When I was pastoring, our church worked hard to make sure that the revelation of God’s character and activities was clear, that people could hear and understand it. It was why we spent a lot of money on the sound system, and it even controlled the actual shape of the room and the size of the windows.

My understanding of worship controlled how I preached. I was not preaching to entertain people. I was there to express, with clarity, the activities and attributes of God so that the people could hear it and understand it.

A desire for clarity of the revelation of God affected how we read God’s Word, how we prayed, how we sang. The lyrics and the songs had to be correct. The volume of the melody could not overpower the strength of the lyrics. We worked for clarity all the time because worship involves the clear revelation of the attributes and activities of God.

But worship isn’t just hearing; worship is also responding appropriately. As one person said, worship is not a spectator sport. Worship isn’t sitting in the stands. We must respond. We must respond to the revelation of God. If the attributes and the activities of God are laid out before us, and there’s no personal heartfelt response, then there’s no worship. We must respond. Worship is the cycle of the clear declaration of the activity and the attributes of God, and then our appropriate response. If you want to be entertained, my suggestion is to stay home and read a book. That’s not what the Christian worship service is about.

C. Isaiah 6

There are a lot of places where we could go in Scripture to talk about this, but the most powerful passage is in Isaiah 6. Here you can see what real biblical worship is. We’re shown the cycle of worship three times.

1. God is holy

Starting at verse 1, “In the year the king Uzziah died, I saw the Lord” — Isaiah had a vision. He was taken to heaven — “high and exalted, seated on a throne; and the train of his robe filled the temple. Above him were seraphim”— special angelic creatures — “each with six wings; With two wings they covered their faces, with two they covered their feet, and with two they were flying. And they were calling to one another” ‘Holy, holy, holy is the Lord Almighty; the whole earth is full of his glory.’ At the sound of their voices the doorposts and thresholds shook and the temple was filled with smoke.”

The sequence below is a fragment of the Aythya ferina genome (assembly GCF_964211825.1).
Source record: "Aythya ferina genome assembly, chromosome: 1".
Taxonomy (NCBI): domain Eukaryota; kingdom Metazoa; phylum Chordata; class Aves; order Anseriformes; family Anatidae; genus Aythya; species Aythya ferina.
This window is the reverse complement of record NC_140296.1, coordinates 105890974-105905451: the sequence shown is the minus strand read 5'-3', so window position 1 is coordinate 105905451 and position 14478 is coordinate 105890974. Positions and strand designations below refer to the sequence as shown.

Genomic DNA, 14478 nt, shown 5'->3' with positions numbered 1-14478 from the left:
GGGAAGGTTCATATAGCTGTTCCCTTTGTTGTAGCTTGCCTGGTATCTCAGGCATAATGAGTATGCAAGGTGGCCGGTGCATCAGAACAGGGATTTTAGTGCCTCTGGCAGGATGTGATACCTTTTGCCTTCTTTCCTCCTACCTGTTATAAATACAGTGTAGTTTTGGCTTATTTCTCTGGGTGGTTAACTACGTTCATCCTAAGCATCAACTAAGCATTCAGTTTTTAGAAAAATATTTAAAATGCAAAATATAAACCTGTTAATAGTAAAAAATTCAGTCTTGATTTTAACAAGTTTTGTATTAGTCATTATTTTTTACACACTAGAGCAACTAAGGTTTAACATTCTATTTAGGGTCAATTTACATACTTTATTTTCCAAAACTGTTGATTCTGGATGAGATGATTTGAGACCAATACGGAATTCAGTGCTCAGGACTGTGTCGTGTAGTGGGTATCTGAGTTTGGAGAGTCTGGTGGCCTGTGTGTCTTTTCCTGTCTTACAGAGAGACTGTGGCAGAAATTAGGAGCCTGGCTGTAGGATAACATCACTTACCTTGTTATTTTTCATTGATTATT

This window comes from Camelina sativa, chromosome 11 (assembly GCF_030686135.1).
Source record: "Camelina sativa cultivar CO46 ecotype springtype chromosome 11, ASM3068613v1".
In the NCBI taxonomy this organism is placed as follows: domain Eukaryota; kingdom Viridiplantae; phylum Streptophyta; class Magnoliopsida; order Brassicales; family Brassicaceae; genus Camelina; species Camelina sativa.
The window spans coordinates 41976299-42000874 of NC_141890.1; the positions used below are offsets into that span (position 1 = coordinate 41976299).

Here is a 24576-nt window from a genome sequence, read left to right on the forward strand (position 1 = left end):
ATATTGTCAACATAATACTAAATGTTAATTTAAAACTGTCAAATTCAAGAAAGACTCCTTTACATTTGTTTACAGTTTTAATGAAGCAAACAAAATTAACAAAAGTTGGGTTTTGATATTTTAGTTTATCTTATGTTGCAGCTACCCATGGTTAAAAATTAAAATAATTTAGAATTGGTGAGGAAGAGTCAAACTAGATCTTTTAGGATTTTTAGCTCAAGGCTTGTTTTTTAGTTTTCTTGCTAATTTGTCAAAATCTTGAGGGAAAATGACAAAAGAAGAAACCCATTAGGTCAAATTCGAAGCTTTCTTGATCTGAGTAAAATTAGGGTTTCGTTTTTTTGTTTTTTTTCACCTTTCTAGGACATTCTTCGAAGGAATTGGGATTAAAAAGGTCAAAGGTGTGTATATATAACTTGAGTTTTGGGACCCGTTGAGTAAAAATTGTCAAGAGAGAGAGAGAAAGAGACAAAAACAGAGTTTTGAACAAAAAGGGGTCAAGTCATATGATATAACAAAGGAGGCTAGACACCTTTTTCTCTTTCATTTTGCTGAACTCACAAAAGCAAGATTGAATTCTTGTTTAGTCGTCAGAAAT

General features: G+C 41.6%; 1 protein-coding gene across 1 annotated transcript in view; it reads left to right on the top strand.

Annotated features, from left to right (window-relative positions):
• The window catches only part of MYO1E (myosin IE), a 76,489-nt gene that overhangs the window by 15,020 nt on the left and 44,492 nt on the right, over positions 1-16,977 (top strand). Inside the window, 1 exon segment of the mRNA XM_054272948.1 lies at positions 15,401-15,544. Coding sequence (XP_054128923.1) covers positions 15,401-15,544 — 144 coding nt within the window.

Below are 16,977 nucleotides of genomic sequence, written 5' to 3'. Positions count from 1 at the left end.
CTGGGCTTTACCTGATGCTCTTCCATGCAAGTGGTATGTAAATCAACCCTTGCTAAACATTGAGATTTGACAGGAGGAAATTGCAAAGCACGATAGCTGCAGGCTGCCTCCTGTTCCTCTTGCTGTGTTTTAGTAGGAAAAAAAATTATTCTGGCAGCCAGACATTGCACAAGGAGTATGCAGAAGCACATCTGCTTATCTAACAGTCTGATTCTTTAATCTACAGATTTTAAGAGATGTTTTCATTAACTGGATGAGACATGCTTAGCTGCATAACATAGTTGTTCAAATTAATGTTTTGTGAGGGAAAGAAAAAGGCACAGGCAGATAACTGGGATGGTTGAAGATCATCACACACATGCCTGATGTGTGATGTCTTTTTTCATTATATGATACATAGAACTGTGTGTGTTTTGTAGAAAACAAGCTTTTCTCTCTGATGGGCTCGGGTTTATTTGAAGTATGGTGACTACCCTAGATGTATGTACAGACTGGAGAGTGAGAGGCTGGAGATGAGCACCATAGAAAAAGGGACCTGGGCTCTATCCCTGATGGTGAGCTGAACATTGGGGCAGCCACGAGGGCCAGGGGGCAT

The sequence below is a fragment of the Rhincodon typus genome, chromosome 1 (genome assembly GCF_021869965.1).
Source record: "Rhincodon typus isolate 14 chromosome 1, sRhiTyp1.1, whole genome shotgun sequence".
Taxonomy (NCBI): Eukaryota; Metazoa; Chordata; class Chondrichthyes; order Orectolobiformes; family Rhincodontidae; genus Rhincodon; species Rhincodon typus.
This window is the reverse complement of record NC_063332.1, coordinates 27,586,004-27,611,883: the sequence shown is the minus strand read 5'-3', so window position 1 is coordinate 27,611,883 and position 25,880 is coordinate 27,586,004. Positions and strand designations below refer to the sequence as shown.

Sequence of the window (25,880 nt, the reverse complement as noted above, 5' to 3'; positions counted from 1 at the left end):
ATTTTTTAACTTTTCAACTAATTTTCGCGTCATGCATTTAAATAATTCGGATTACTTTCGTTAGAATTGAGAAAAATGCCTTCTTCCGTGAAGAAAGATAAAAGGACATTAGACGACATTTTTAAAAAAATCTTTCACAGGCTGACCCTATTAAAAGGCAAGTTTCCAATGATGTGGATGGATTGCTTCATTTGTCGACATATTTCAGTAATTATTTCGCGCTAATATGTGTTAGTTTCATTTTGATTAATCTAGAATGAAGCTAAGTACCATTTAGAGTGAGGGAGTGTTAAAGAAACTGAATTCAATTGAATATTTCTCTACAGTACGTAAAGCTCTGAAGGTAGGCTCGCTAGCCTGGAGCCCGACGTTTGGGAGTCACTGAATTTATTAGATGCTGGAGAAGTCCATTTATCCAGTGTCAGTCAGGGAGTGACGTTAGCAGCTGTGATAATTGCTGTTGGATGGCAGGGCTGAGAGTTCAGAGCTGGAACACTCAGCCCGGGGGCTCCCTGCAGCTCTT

Seraphim really know how to worship. They understand the revelation of God as they fly before him for all eternity. God has given them six wings so that their response will be appropriate to the revelation. With two wings each of them covers their own eyes in humility. With two wings each covers their own feet. And with two wings they can fly so they can continually sing the anthem of holy is the Lord almighty. The Seraphim are responding to the revelation of God appropriately. They are worshiping him.

This is the revelation that Isaiah experiences, so the question is, how is Isaiah going to respond to that revelation?

“’Woe to me!’ I cried. ‘I am ruined! For I am a man of unclean lips, and I live among a people of unclean lips, and my eyes have seen the King, the Lord Almighty.” That’s worship. Isaiah was given a vision of heaven. He was shown God, the Seraphim and the ongoing worship that is happening all the time in God’s throne room. Isaiah then responds appropriately, acknowledging his sin and his unworthiness to be in the presence of God.

A common song in modern worship says, “I want to see you, Lord, I want to see you high and lifted up.” Every time I hear that song, I think, do you all really know what you’re saying? Do you really understand what you’re asking for? Because if you and I say, “We want to see you, Lord,” and we do see him, we are not going to be standing with smiles on our faces and our hands outstretched.

We’re going to be flat on our faces before him because we’re going to see more clearly than at any other time in our lives that we are sinners worthy of nothing but judgment. So, the next time you sing that song, think through what you’re saying because when Isaiah saw the Lord high and lifted up, he fell flat on his face because it was the only appropriate thing to do. When we see God’s holiness, when we understand our sin and respond appropriately, that’s worship.

2. God is merciful